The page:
# Power Of 0

Here you will learn everything you need to know about raising terms to the power of 0 for GCSE & iGCSE maths (Edexcel, AQA and OCR).

Look out for the laws of indices worksheets and exam questions at the end.

## What is raising a value to the power of 0?

Anything raised to the power of 0 is equal to 1.

This lesson is part of our series on the laws of indices. You may find it helpful to start with the main laws of indices lesson for a summary of what to expect and then also work through the following:

• Laws of indices
• Multiplying indices
• Dividing indices
• Fractional indices
• Negative indices

## How to raise something to the power of 0

Raising a term to the zeroth power means multiplying the term by itself zero times. This will give 1.

Let’s look at this in three different ways:

1 Division

When we divide something by itself we get 1.

E.g.

\begin{aligned} &5 \div 5=1 \\\\ &\frac{5}{6} \div \frac{5}{6}=1 \\\\ &2 x \div 2 x=1 \end{aligned}

So,

$x^{2} \div x^{2}=1$

Using the division power rule (exponent rule) when we divide two terms with the same base we subtract the powers.

$x^{2} \div x^{2}=x^{2-2}=x^{0}$

So this means that

$x^{0}=1$

21 x the base

$2^{3}=2 \times 2 \times 2$

Which is exactly the same as

$2^{3}=1 \times 2 \times 2 \times 2$

In other words we can think of 23 as telling us to do 1 multiplied by 2 however many times the power tells us, in this case 3 times.

If we continue this pattern we get the following:

\begin{array}{l} 2^{3}=1 \times 2 \times 2 \times 2 \\ 2^{2}=1 \times 2 \times 2 \\ 2^{1}=1 \times 2 \\ 2^{0}=1 \end{array}

In other words we can think of 20 as telling us to do 1 multiplied by 2 however many times the power tells us, in this case 0 times.

So,

$2^{0}=1$

3Comparing other powers of the same base

We could also think about it like this

\begin{aligned} 2^{2}&=1 \times 2 \times 2=4 \\\\ 2^{1}&=1 \times 2=2 \\\\ 2^{0}&=1 \\\\ 2^{-1}&=1 \times \frac{1}{2}=\frac{1}{2} \\\\ 2^{-2}&=1 \times \frac{1}{2} \times \frac{1}{2}=\frac{1}{4} \end{aligned}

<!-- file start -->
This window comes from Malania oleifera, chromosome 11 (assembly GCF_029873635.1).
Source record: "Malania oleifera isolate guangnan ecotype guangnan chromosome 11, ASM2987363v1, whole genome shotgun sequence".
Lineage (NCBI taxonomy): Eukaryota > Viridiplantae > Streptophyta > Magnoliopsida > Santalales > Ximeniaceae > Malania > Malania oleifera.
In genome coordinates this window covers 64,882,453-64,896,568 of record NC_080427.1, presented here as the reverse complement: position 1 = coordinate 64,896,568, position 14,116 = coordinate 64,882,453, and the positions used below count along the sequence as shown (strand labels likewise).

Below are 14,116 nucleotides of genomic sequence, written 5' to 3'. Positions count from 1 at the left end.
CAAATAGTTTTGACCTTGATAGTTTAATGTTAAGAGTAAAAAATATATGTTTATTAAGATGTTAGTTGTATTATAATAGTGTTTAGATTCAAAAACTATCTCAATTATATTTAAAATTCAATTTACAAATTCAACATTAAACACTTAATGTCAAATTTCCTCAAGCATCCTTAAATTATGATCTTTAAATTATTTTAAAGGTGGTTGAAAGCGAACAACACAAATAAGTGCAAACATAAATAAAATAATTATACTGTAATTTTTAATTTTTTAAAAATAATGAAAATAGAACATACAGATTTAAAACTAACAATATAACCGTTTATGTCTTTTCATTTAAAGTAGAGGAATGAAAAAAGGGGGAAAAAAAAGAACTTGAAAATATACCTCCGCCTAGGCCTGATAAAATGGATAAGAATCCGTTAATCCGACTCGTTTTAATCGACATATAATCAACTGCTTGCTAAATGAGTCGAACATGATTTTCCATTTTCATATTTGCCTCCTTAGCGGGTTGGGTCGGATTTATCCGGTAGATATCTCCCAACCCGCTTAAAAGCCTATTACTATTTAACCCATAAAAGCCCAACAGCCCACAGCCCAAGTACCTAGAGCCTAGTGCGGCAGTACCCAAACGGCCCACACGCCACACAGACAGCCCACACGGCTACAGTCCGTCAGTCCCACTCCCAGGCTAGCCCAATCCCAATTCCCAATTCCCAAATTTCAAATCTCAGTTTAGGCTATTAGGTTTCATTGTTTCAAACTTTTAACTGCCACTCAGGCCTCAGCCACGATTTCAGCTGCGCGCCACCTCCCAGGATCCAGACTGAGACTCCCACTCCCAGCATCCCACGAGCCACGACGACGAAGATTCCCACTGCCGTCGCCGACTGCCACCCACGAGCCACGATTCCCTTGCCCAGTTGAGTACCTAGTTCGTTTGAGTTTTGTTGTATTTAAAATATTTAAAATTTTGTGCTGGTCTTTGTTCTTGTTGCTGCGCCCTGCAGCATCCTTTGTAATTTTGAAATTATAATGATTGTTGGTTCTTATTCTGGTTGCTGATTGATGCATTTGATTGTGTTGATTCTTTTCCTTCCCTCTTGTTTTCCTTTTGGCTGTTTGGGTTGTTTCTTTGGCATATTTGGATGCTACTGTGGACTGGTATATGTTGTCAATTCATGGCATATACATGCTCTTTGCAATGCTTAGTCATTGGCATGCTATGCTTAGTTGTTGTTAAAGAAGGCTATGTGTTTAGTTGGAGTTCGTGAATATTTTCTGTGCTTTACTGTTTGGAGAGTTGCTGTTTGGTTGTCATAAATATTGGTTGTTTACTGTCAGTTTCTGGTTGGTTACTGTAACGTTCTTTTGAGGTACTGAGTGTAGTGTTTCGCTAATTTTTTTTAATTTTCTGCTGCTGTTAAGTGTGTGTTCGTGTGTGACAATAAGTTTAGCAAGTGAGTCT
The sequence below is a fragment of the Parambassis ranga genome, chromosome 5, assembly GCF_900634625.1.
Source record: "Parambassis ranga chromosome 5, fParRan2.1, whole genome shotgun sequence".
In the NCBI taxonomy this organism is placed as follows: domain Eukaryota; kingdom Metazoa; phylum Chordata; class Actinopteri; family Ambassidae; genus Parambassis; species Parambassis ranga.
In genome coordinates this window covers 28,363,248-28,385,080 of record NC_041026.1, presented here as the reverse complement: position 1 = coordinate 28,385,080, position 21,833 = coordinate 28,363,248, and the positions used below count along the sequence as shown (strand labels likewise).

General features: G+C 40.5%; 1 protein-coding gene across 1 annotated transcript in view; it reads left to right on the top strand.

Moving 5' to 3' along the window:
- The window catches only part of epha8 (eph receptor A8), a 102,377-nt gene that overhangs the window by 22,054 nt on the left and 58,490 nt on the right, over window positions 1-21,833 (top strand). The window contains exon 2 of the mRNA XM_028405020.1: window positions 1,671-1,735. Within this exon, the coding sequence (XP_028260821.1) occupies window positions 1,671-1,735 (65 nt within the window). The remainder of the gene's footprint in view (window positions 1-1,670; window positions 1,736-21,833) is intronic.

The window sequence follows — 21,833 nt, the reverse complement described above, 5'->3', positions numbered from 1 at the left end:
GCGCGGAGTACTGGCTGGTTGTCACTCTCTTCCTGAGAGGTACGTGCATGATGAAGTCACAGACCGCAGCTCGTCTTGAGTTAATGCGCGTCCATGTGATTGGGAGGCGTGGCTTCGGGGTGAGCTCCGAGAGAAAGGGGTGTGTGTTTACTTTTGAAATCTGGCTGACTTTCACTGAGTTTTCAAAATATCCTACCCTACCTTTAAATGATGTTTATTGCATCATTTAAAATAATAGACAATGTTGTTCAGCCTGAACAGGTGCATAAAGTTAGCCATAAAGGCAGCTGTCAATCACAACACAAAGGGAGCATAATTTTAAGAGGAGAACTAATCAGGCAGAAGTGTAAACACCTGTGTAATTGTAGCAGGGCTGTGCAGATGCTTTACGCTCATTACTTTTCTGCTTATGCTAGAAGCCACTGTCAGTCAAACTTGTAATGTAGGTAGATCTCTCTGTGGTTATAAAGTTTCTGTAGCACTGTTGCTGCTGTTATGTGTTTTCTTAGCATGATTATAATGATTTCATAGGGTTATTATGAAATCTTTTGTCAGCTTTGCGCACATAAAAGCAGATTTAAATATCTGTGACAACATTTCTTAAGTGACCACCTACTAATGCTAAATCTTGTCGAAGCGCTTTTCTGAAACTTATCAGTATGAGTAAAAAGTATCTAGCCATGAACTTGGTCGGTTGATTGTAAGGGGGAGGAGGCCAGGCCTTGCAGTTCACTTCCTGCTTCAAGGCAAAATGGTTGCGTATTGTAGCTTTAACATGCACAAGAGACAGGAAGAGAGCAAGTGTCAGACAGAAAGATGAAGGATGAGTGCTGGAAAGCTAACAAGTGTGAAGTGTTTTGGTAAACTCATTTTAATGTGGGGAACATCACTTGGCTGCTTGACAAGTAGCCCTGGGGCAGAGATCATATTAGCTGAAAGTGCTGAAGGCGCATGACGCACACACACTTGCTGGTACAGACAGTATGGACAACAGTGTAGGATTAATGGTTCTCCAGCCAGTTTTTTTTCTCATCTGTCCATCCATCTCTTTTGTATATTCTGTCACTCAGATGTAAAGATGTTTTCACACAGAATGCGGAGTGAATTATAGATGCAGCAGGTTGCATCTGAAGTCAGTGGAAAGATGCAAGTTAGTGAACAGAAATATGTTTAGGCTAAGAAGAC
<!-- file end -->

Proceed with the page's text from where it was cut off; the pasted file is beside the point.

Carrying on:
Each time the index power decreases by 1, we divide the value by whatever the base is.

In this case we divide by 2.

So,

$2^{0}=1$

Whichever way we look at it, if a term has a zero exponent (it is raised to the power of zero) its value is 1.

## To the power of 0 examples

### Example 1: no coefficient in front of base

Simplify:

$a^{0}$

= 1

Note: Anything to the power of zero is 1.

### Example 2: coefficient in front of base

Simplify:

$6a^{0}$

= 6(1) = 6

We can see that

$6 \times 1=6$

Multiplying anything by 1 leaves it unchanged; this is called the multiplicative identity.

### Example 3: coefficient in front of base and positive powers

Simplify:

$\frac{2 x^{0}}{4^{2}}$

$=\frac{2(1)}{4^{2}}=\frac{2}{16}=\frac{1}{8}$

### Example 4: with negative exponents and decimals

This example uses negative numbers as the indices. It is a good idea to check out our negative indices page to see how to change a negative index on the numerator into a positive number on the denominator.

Simplify:

$2.5 x^{0} \div 2^{-2}$

$=2.5(1) \div \frac{1}{2^{2}}$
$=2.5 \div \frac{1}{4}$
$=2.5 \times 4$
$=10$

### Common misconceptions

• Confusing integer and fractional powers

Raising a term to the power of 2 means we square it

E.g.

$a^{2}=a \times a$

Raising a term to the power of

$\frac{1}{2}$

means we find the square root of it

E.g.

$a^{\frac{1}{2}}=\pm \sqrt{a}$

Raising a term to the power of 3 means we cube it

E.g

$a^{3}=a \times a \times a$

Raising a term to the power of

$\frac{1}{3}$

means we find the cube root of it

E.g.

$a^{\frac{1}{3}}=\sqrt  {a}$

• Indices, powers or exponents

Indices can also be called powers or exponents.

• Raising any term or real number to the power of 0 is 1.

Regardless of whether it is a whole number or a decimal or a fraction, or a positive or a negative number, or a rational number (e.g. 4, 0.25, ½ etc.), or an irrational number (e.g. π, √5,  e (Euler’s number) etc.) raising a base number or a base variable to the power 0 will give a value of 1.

Raising algebraic polynomials to the power of 0 is also 1.

Any index that is a non-zero number will not give 1.

### Practice to the power of 0 questions

1. Simplify

x^{0}

0 x 1 x^{0} This is because any constant or variable raised to the power zero is equal to 1

2. Simplify

8 x^{0}

8 80 1 8x This is because the variable, x , raised to the power zero equals 1. Therefore, we have 8 lots of 1 , which is 8 .

3. Simplify

2^{2} x^{0}

1 4x 4 x^{4} This is because the variable, x , raised to the power zero equals 1. The coefficient, 2^2 is equal to 4 . Therefore, we have 4 lots of 1 , which is 4 .

### To the power of 0 GCSE questions

1. Work out the value of

8 ^ {0}

(1 mark)

1

(1)

2. Simplify

\frac { x ^ {0} \times x ^ {5} }{ x ^ {5} \times x ^ {-5} }

(2 marks)

\frac {1 \times x ^ {5} } {1} = x ^ {5}\quad(1)

(2)

3. Simplify

\left(\left(4^{\frac{1}{2}}\right)^{3}\right)^{0}

(1 mark)

1

(1)

## Learning checklist

You have now learned how to:

• Simplify expressions involving the laws of indices
• Calculate with roots, and with integer and fractional indices

## Still stuck?

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